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Rising air fares and food prices helped push up  the rate of inflation.
Rising air fares and food prices helped push up  the rate of inflation.

UK Inflation Surges Faster Than Expected

UK Inflation Surges Faster Than Expected

Rising air fares and food prices helped to push up UK inflation to its highest rate since July 2014 in December. Consumer price index inflation rose to 1.6% last month, up from 1.2% in November, the Office for National Statistics said. And higher costs for imported materials and fuels pushed up producer prices.
ONS head of inflation Mike Prestwood said: “This is the highest CPI has been for over two years, though the annual rate remains below the Bank of England’s target and low by historical standards, BBC reported.
“Rising air fares and food prices, along with petrol prices falling less than last December, all helped to push up the rate of inflation.
“Rising raw material costs also continued to push up the prices of goods leaving factories.”
Prior to the Brexit vote, inflation stayed between -0.1% and 0.1% for 10 months due to a collapse in oil prices and a supermarket price war that led to slashed prices, Business Insider reported.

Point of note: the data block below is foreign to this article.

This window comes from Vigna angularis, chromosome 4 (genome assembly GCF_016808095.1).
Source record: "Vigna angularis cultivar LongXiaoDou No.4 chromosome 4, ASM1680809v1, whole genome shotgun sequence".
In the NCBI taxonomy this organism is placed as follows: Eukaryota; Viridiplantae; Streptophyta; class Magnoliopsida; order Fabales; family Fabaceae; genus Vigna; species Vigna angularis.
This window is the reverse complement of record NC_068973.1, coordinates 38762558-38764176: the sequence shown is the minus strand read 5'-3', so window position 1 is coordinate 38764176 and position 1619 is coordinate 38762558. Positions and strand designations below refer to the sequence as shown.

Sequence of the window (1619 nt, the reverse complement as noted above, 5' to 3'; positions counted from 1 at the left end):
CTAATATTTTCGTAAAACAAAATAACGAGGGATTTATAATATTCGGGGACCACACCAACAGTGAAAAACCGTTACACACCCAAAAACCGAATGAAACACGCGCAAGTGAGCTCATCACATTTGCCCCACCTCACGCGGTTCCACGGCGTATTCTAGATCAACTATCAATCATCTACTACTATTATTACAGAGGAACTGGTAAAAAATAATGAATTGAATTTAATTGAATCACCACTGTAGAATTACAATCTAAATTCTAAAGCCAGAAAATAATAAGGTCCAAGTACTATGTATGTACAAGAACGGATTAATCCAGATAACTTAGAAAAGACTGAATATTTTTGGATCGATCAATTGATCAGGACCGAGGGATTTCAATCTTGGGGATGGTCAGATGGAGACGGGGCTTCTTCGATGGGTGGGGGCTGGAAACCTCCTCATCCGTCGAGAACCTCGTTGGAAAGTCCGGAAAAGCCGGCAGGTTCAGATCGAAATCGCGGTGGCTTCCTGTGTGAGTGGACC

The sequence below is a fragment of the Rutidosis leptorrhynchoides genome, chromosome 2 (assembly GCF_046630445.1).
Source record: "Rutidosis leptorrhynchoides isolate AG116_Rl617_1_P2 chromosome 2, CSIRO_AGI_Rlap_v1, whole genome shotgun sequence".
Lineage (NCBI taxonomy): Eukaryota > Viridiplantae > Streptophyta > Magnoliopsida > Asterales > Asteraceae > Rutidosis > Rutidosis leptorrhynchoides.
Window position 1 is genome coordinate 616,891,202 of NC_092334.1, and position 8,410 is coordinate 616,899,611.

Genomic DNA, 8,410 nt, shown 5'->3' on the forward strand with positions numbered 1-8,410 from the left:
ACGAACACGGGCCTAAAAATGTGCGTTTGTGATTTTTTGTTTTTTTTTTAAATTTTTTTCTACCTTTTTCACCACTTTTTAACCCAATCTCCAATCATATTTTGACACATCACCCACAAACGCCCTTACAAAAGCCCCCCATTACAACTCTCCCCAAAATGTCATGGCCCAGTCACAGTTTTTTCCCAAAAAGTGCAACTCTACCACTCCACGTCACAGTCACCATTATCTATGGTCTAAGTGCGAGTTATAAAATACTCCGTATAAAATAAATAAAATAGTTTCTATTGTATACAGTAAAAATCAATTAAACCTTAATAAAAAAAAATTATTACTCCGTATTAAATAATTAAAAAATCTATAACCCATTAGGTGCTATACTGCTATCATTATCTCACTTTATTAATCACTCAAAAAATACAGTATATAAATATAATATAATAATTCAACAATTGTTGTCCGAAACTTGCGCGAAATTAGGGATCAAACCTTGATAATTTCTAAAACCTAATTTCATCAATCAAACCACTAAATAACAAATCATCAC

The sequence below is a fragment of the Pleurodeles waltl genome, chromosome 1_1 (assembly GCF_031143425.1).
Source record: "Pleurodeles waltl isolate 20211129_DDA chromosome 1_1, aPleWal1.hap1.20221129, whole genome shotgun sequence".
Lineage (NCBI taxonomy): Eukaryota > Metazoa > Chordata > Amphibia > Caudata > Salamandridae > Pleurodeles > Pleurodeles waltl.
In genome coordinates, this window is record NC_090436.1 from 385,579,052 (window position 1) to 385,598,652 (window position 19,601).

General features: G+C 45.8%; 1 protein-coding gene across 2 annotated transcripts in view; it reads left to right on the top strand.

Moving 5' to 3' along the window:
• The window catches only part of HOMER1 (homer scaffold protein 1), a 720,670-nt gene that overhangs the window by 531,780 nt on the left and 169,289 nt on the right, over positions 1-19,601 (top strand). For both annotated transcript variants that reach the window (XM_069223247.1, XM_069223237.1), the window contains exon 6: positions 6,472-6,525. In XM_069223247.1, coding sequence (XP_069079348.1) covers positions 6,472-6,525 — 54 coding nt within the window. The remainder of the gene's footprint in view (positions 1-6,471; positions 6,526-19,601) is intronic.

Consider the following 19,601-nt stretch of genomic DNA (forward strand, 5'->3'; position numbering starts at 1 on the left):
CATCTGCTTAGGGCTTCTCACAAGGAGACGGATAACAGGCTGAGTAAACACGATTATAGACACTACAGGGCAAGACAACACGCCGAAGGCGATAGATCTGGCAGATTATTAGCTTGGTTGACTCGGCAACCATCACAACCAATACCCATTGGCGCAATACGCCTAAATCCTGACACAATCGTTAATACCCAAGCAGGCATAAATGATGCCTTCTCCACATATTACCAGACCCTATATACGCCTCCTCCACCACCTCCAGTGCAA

Prices started to pick up following the Bank of England’s decision to cut interest rates in the aftermath of the UK’s vote to leave the European Union, and the fall in the value of the pound.
Expectations remain that inflation will jump sharply in the coming months as the effects of the weaker pound—which has fallen roughly 19% since the Brexit vote—trickle into the real economy, pushing up the price of goods.
As a result, the Bank of England has said that it is willing to tolerate an overshoot in inflation beyond its 2% target over the coming months in order to protect jobs.
Inflation will more than double to overshoot the Bank of England’s 2% inflation target in 2018, driven up by a falling currency, the central bank said in its quarterly Inflation Report in November.
“In the central projection, inflation rises from its current level of 1% to around 2.75% in 2018, before falling back gradually over 2019 to reach 2.5% in three years’ time,” the Bank said.
That assertion was reiterated by the bank’s Governor Mark Carney on Monday evening as he delivered a major speech discussing the relationship between inflation and output in the British economy.

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